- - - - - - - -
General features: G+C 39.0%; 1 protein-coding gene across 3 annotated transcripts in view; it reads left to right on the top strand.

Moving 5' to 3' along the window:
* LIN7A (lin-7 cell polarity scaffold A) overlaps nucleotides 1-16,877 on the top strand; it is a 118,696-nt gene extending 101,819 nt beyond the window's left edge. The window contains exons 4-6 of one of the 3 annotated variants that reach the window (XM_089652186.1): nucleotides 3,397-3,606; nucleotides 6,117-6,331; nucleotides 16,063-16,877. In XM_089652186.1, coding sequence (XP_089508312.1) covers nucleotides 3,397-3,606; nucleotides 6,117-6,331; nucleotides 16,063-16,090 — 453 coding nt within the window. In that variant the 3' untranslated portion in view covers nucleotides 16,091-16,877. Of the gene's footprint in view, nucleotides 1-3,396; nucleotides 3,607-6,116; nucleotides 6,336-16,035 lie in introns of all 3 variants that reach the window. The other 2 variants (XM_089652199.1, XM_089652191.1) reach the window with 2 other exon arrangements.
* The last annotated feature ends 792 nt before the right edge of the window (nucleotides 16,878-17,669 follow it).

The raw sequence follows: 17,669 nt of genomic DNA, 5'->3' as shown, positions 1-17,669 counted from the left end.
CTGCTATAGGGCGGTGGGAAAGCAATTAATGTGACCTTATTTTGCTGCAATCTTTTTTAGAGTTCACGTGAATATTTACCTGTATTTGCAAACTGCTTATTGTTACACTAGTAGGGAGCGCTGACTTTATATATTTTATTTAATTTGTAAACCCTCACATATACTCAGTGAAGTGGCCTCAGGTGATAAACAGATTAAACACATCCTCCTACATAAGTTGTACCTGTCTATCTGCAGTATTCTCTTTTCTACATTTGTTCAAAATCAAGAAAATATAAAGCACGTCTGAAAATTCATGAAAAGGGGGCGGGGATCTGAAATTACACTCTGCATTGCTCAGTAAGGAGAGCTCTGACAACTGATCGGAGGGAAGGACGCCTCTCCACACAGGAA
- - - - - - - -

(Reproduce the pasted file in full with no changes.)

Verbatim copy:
General features: G+C 39.0%; 1 protein-coding gene across 3 annotated transcripts in view; it reads left to right on the top strand.

Moving 5' to 3' along the window:
* LIN7A (lin-7 cell polarity scaffold A) overlaps nucleotides 1-16,877 on the top strand; it is a 118,696-nt gene extending 101,819 nt beyond the window's left edge. The window contains exons 4-6 of one of the 3 annotated variants that reach the window (XM_089652186.1): nucleotides 3,397-3,606; nucleotides 6,117-6,331; nucleotides 16,063-16,877. In XM_089652186.1, coding sequence (XP_089508312.1) covers nucleotides 3,397-3,606; nucleotides 6,117-6,331; nucleotides 16,063-16,090 — 453 coding nt within the window. In that variant the 3' untranslated portion in view covers nucleotides 16,091-16,877. Of the gene's footprint in view, nucleotides 1-3,396; nucleotides 3,607-6,116; nucleotides 6,336-16,035 lie in introns of all 3 variants that reach the window. The other 2 variants (XM_089652199.1, XM_089652191.1) reach the window with 2 other exon arrangements.
* The last annotated feature ends 792 nt before the right edge of the window (nucleotides 16,878-17,669 follow it).

The raw sequence follows: 17,669 nt of genomic DNA, 5'->3' as shown, positions 1-17,669 counted from the left end.
CTGCTATAGGGCGGTGGGAAAGCAATTAATGTGACCTTATTTTGCTGCAATCTTTTTTAGAGTTCACGTGAATATTTACCTGTATTTGCAAACTGCTTATTGTTACACTAGTAGGGAGCGCTGACTTTATATATTTTATTTAATTTGTAAACCCTCACATATACTCAGTGAAGTGGCCTCAGGTGATAAACAGATTAAACACATCCTCCTACATAAGTTGTACCTGTCTATCTGCAGTATTCTCTTTTCTACATTTGTTCAAAATCAAGAAAATATAAAGCACGTCTGAAAATTCATGAAAAGGGGGCGGGGATCTGAAATTACACTCTGCATTGCTCAGTAAGGAGAGCTCTGACAACTGATCGGAGGGAAGGACGCCTCTCCACACAGGAA